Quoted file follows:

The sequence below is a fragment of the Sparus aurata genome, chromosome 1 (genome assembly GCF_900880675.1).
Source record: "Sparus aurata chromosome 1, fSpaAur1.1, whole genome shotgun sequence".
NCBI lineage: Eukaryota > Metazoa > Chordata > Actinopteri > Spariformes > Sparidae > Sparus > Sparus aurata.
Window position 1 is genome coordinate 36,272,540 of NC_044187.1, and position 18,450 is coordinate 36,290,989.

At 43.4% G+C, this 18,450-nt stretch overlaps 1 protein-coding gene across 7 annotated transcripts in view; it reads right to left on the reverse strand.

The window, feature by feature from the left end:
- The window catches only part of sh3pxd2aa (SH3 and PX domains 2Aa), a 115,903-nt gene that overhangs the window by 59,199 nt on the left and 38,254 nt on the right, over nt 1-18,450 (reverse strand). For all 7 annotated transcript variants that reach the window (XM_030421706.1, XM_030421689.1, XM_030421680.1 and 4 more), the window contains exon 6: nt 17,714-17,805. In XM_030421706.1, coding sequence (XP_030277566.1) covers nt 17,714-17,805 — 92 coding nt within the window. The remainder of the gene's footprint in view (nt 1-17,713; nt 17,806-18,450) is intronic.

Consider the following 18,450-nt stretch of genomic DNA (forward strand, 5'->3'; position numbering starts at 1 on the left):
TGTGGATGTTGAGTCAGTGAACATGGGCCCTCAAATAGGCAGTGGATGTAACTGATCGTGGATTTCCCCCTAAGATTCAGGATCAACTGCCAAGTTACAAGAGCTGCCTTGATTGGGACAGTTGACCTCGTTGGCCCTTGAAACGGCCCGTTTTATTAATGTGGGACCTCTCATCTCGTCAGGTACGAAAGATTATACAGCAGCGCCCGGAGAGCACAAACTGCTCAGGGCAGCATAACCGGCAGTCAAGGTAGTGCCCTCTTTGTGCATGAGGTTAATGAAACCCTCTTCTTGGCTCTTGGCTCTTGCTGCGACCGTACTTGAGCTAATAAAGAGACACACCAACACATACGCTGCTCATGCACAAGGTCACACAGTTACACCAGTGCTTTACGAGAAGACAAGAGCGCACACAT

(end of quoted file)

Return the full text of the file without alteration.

The sequence below is a fragment of the Sparus aurata genome, chromosome 1 (genome assembly GCF_900880675.1).
Source record: "Sparus aurata chromosome 1, fSpaAur1.1, whole genome shotgun sequence".
NCBI lineage: Eukaryota > Metazoa > Chordata > Actinopteri > Spariformes > Sparidae > Sparus > Sparus aurata.
Window position 1 is genome coordinate 36,272,540 of NC_044187.1, and position 18,450 is coordinate 36,290,989.

At 43.4% G+C, this 18,450-nt stretch overlaps 1 protein-coding gene across 7 annotated transcripts in view; it reads right to left on the reverse strand.

The window, feature by feature from the left end:
- The window catches only part of sh3pxd2aa (SH3 and PX domains 2Aa), a 115,903-nt gene that overhangs the window by 59,199 nt on the left and 38,254 nt on the right, over nt 1-18,450 (reverse strand). For all 7 annotated transcript variants that reach the window (XM_030421706.1, XM_030421689.1, XM_030421680.1 and 4 more), the window contains exon 6: nt 17,714-17,805. In XM_030421706.1, coding sequence (XP_030277566.1) covers nt 17,714-17,805 — 92 coding nt within the window. The remainder of the gene's footprint in view (nt 1-17,713; nt 17,806-18,450) is intronic.

Consider the following 18,450-nt stretch of genomic DNA (forward strand, 5'->3'; position numbering starts at 1 on the left):
TGTGGATGTTGAGTCAGTGAACATGGGCCCTCAAATAGGCAGTGGATGTAACTGATCGTGGATTTCCCCCTAAGATTCAGGATCAACTGCCAAGTTACAAGAGCTGCCTTGATTGGGACAGTTGACCTCGTTGGCCCTTGAAACGGCCCGTTTTATTAATGTGGGACCTCTCATCTCGTCAGGTACGAAAGATTATACAGCAGCGCCCGGAGAGCACAAACTGCTCAGGGCAGCATAACCGGCAGTCAAGGTAGTGCCCTCTTTGTGCATGAGGTTAATGAAACCCTCTTCTTGGCTCTTGGCTCTTGCTGCGACCGTACTTGAGCTAATAAAGAGACACACCAACACATACGCTGCTCATGCACAAGGTCACACAGTTACACCAGTGCTTTACGAGAAGACAAGAGCGCACACAT